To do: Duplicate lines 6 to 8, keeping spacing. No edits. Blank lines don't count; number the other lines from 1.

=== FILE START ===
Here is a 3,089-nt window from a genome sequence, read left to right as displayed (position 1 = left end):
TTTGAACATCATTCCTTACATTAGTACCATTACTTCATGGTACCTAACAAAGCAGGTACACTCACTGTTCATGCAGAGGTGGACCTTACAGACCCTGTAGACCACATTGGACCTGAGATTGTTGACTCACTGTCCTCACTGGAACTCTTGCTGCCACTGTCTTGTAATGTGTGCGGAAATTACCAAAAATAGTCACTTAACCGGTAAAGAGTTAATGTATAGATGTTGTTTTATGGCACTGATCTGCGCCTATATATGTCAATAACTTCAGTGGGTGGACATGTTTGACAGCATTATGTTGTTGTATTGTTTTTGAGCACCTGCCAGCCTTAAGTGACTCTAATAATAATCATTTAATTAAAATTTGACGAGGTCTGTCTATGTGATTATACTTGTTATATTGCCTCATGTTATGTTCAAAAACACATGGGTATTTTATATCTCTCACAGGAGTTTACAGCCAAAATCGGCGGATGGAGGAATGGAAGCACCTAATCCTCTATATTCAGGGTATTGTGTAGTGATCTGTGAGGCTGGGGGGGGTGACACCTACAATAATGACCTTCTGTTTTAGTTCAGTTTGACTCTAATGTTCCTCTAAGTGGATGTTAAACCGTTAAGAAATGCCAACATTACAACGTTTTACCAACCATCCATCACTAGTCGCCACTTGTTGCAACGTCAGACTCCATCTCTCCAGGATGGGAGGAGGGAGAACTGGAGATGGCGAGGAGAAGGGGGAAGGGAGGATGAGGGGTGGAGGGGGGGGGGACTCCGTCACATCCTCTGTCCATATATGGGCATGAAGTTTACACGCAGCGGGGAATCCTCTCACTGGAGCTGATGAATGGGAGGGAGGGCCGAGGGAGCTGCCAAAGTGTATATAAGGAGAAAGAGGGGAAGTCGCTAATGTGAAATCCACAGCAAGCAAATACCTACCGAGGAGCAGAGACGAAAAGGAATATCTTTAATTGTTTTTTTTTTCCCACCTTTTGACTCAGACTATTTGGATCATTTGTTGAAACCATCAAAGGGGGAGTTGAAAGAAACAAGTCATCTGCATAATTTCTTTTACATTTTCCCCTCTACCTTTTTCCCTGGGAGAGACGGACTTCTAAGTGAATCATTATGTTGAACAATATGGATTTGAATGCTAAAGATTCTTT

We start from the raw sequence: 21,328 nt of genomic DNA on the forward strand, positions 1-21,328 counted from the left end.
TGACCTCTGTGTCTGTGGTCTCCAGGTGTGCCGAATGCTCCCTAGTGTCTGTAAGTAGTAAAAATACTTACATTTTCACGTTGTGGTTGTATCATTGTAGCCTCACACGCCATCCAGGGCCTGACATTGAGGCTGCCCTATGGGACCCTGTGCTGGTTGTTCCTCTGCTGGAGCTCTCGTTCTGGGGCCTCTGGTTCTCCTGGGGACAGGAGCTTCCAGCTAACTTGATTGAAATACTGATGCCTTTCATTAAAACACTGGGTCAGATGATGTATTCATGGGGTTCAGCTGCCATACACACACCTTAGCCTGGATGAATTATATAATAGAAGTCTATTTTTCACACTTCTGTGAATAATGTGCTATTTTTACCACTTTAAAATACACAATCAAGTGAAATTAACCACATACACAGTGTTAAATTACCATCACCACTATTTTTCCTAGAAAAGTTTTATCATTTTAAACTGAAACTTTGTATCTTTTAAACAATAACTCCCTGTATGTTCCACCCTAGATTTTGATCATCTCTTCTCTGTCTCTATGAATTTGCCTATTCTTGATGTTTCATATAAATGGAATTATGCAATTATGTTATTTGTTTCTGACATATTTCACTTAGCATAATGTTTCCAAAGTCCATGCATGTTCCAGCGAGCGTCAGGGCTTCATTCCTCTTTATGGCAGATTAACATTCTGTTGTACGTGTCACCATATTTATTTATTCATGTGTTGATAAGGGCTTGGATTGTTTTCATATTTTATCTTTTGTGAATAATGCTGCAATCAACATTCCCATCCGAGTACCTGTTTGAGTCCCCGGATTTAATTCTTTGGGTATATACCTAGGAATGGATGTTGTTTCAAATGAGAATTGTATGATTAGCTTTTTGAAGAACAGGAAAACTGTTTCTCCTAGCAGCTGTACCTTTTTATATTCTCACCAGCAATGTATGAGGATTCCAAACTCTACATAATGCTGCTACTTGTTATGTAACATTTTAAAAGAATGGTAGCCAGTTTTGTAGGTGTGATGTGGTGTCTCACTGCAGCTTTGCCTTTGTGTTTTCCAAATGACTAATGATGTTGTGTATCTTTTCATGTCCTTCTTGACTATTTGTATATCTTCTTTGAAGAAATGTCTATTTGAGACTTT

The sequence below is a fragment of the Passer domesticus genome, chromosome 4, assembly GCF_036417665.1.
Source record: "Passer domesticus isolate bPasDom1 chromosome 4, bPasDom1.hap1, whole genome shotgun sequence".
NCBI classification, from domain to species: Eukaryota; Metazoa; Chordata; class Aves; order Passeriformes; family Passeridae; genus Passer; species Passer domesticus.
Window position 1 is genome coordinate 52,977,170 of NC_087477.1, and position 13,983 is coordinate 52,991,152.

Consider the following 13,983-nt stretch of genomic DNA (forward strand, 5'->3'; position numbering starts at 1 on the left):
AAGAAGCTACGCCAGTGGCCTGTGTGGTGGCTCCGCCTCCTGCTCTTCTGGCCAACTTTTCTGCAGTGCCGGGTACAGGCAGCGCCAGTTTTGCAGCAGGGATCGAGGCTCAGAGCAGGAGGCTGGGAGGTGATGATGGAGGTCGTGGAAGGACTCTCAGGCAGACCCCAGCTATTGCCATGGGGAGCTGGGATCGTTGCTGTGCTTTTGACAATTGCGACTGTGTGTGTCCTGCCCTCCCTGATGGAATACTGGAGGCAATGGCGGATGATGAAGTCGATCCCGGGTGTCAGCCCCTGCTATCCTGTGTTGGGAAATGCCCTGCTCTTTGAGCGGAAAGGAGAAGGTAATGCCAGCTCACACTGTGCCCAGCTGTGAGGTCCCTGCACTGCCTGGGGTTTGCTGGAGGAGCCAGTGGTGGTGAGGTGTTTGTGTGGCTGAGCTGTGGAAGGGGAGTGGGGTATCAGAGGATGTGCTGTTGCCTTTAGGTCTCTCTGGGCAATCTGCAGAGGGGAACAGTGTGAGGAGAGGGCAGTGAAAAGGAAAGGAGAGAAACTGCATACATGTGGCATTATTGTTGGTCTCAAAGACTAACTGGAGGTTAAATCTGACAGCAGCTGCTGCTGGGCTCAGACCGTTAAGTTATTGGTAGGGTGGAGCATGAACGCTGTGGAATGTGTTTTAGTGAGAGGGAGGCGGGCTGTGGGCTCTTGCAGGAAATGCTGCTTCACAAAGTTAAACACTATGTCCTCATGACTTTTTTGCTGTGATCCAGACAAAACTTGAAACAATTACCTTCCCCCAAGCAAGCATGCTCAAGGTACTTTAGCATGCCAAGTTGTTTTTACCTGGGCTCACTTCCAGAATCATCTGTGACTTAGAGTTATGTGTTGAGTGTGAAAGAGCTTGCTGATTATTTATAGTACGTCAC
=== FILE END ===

Source record: "Passer domesticus isolate bPasDom1 chromosome 4, bPasDom1.hap1, whole genome shotgun sequence".
NCBI classification, from domain to species: Eukaryota; Metazoa; Chordata; class Aves; order Passeriformes; family Passeridae; genus Passer; species Passer domesticus.
Window position 1 is genome coordinate 52,977,170 of NC_087477.1, and position 13,983 is coordinate 52,991,152.